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Equisetum hyemale
Lee Kong Chian Natural History Museum

Equisetum hyemale L., 1753

Kingdom:Plantae
Phylum/Division:Filicophyta
Class:Equisetopsida
Order:Equisetiidae
Genus:Equisetum
Species:E. hyemale
Common Names:Horsetail, Scouring Rush
Status:Cultivated

Description

The rhizome is underground, giving rise to numerous roots and shoots at the nodes. The aerial stems are about 1 m tall and 0.8 cm diameter, dark green, unbranched, cylindrical, jointed, hollow and with longitudinal ridges. The surface is covered with silica, thus giving the stem the rough texture. The tiny, teeth-like leaves are found at the joints, forming a sheath round the stem. The brown, cone-shaped strobili are developed at the ends of fertile branches which are shorter than the sterile stems. The sporangia are borne at the back of stalked sporangiophores. The spores are round and green, each with 4 elaters. The elaters are hygroscopic, thus changing in shape in response to the moisture in the air. This in turn helps in spore dispersal.

Read more about the Equisetiidae order.

Distribution

Native to Eurasia and Pacific North America, the plant has spread to many tropical and subtropical countries.

Localities

Singapore Botanic Gardens.

Locality Map

General Biology

This is an ancient plant dominant in the latter part of the Paleozoic Era (360-250 million years ago) where there were many species and genera, some tree-like in size.

Life Cycle

The spores germinate into green and lobed gametophytes that are anchored to the soil by numerous rhizoids growing from the under surface. Sex organs developed from these gametophytes that in turn produce sporophytes after the eggs are fertilised. For an account of the life history of a typical fern, see Pyrrosia piloselloides.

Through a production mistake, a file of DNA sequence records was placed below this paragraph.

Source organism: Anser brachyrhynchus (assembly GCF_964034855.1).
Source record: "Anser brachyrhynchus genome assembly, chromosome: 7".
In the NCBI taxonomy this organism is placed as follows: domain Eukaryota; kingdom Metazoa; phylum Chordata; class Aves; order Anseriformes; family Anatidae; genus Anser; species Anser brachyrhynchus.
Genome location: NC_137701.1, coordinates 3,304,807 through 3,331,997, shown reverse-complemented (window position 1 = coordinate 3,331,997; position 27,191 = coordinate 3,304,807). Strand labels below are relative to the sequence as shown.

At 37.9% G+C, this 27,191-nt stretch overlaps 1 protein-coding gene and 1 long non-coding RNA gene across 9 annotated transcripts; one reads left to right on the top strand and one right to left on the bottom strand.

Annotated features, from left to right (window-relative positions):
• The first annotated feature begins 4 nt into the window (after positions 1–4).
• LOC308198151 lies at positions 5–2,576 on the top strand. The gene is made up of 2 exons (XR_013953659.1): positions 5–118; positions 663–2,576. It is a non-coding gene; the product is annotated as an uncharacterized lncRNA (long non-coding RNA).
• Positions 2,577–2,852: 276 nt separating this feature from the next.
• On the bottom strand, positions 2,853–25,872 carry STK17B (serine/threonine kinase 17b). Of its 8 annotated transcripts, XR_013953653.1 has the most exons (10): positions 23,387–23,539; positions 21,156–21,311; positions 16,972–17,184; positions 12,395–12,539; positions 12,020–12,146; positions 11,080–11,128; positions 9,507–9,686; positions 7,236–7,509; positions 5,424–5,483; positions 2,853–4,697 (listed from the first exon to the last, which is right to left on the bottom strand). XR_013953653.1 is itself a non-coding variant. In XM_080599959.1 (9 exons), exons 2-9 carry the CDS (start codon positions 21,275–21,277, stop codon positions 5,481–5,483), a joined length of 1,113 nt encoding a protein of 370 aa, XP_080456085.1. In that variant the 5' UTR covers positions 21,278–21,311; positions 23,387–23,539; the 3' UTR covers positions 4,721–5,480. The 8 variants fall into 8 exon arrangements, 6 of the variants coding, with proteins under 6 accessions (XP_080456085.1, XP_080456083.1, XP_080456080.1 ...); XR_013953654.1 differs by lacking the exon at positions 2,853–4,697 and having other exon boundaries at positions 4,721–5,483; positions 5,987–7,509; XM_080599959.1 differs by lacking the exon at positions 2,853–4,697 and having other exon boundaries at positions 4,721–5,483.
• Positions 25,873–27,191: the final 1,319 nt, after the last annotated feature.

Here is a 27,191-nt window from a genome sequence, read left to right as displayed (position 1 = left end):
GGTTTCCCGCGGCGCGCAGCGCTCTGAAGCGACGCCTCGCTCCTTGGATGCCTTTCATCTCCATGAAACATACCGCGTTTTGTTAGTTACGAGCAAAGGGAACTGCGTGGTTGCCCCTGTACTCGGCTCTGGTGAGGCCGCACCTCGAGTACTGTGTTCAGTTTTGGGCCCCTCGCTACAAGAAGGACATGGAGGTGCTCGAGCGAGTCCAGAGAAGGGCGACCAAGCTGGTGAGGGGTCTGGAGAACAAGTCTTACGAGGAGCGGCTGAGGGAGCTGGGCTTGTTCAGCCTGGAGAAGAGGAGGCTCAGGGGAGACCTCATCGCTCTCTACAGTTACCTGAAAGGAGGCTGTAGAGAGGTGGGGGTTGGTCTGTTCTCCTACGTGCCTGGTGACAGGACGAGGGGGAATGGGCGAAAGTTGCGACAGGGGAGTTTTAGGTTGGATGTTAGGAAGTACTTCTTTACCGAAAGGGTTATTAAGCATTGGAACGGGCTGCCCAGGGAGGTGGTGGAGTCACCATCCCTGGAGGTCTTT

Human Uses

The rough stems have been used as sandpaper and to scour pots. Boiled and dried, the plant is used in Japan as a traditional polishing material. Some Plateau Indian tribes have been known to boil the plant and drink the water as a diuretic and to treat venereal diseases. In traditional Chinese medicine the stems are used to retard bleeding; increase the flow of urine; induces sweating during fever; and treat dizziness, dysentery, piles and "cloudy eyes." Equisetum hyemale makes an attractive plant in marsh gardens and fish ponds.

References

de Winter, W. P. & V. B. Amoroso (eds.), 2003. Plant resources of South-East Asia No. 15(2). Cryptogams: Ferns and fern allies. Prosea Foundation, Borgor, Indonesia. 268 pp.

Goudey, C. J., 1985. Maidenhair ferns in cultivation. Lothian Publiahing Co. Pty. Ltd. Melbourne, Sydney, Auckland. 336pp.

Holttum, R. E., 1966. A revised flora of Malaya. II Ferns of Malaya. Govt. Printing Office, Singapore (2nd ed.). 653 pp.

Parris, B. S., R. Khew, R. C. K. Chung, L. G. Saw & E. Soepadmo (eds.), 2010. Flora of Peninsular Malaysia. Series I: Ferns and Lycophytes. Vol. 1. Malayan Forest records No. 48. Forest Research Institute of Malaysia, Kepong. 249 pp.

Wee, Y. C., 2005. Ferns of the tropics. Times Editions-Marshall Cavendish, Singapore. 2nd ed. 190 pp.

Wee, Y. C. & H. Keng, 1990.  An illustrated dictionary of Chinese medicinal herbs. Times Editions & Eu Yan Sang Holdings, Singapore. 184 pp.

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